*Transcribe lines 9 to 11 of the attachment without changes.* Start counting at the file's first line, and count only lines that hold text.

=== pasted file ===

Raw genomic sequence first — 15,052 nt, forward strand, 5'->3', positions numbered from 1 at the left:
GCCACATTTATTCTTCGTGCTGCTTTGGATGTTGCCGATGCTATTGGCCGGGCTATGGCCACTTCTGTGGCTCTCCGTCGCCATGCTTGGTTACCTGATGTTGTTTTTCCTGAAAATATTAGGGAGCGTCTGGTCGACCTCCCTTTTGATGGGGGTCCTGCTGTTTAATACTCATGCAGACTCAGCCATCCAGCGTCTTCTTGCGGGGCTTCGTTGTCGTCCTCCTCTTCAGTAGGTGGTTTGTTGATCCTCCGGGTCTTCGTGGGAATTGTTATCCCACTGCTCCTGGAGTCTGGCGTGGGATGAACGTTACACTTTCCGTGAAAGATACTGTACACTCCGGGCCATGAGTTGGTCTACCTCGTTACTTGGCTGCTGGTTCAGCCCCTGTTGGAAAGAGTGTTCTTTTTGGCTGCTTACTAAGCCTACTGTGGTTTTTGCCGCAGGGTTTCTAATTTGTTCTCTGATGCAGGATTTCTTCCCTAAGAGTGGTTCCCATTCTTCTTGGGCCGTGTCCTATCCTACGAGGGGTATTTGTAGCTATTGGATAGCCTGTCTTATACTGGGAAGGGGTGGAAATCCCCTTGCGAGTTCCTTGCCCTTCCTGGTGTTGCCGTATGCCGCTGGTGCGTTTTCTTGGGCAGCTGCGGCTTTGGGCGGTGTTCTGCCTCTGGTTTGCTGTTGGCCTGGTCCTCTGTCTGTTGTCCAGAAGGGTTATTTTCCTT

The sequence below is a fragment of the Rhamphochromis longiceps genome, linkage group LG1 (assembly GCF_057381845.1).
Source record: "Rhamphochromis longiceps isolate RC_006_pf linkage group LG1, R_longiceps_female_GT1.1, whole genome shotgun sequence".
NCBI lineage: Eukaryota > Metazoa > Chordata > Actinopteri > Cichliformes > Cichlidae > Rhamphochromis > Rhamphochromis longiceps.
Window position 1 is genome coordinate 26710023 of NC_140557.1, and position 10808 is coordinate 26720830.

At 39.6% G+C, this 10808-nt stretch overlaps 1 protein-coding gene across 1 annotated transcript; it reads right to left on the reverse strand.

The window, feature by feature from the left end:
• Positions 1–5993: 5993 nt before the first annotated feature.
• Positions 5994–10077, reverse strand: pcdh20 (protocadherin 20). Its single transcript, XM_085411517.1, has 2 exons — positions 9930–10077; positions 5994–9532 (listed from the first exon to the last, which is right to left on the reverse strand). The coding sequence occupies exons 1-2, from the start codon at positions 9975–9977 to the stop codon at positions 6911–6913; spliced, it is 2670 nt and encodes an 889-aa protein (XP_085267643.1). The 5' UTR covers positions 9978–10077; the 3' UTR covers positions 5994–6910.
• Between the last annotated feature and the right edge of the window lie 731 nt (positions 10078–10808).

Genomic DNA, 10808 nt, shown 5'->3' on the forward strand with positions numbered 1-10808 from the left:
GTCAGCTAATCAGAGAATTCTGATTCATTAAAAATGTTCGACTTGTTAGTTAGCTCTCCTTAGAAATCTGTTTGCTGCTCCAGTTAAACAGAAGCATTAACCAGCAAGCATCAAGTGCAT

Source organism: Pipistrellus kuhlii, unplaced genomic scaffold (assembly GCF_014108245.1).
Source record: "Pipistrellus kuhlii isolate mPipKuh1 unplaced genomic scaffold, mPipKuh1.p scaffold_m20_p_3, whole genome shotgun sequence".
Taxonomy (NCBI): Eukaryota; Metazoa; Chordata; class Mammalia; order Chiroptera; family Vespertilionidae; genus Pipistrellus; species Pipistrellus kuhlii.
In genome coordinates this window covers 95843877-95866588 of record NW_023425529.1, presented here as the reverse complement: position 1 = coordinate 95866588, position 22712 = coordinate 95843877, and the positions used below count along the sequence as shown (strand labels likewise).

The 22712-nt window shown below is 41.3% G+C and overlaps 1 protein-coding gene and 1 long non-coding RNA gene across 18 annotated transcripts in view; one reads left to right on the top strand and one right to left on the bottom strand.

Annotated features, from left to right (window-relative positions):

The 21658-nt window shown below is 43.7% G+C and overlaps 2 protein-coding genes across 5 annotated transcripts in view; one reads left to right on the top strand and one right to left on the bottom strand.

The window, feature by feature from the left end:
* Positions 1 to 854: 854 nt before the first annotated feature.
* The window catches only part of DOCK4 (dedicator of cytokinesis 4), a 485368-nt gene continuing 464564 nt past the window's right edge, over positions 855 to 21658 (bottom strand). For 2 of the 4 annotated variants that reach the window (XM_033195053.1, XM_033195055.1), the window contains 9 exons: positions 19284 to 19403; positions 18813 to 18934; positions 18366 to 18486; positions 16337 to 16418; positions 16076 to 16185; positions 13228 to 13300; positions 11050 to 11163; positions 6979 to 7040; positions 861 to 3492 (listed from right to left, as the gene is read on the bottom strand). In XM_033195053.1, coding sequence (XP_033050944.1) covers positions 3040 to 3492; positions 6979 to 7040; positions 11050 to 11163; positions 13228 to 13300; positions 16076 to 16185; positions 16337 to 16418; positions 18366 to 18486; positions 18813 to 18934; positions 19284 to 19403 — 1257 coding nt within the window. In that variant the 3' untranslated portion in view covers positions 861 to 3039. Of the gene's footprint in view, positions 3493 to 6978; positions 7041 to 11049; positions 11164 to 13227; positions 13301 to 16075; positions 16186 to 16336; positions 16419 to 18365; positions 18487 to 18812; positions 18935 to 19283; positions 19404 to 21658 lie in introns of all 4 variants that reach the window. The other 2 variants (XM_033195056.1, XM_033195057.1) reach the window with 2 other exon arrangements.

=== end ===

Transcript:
• Positions 1–5993: 5993 nt before the first annotated feature.
• Positions 5994–10077, reverse strand: pcdh20 (protocadherin 20). Its single transcript, XM_085411517.1, has 2 exons — positions 9930–10077; positions 5994–9532 (listed from the first exon to the last, which is right to left on the reverse strand). The coding sequence occupies exons 1-2, from the start codon at positions 9975–9977 to the stop codon at positions 6911–6913; spliced, it is 2670 nt and encodes an 889-aa protein (XP_085267643.1). The 5' UTR covers positions 9978–10077; the 3' UTR covers positions 5994–6910.
• Between the last annotated feature and the right edge of the window lie 731 nt (positions 10078–10808).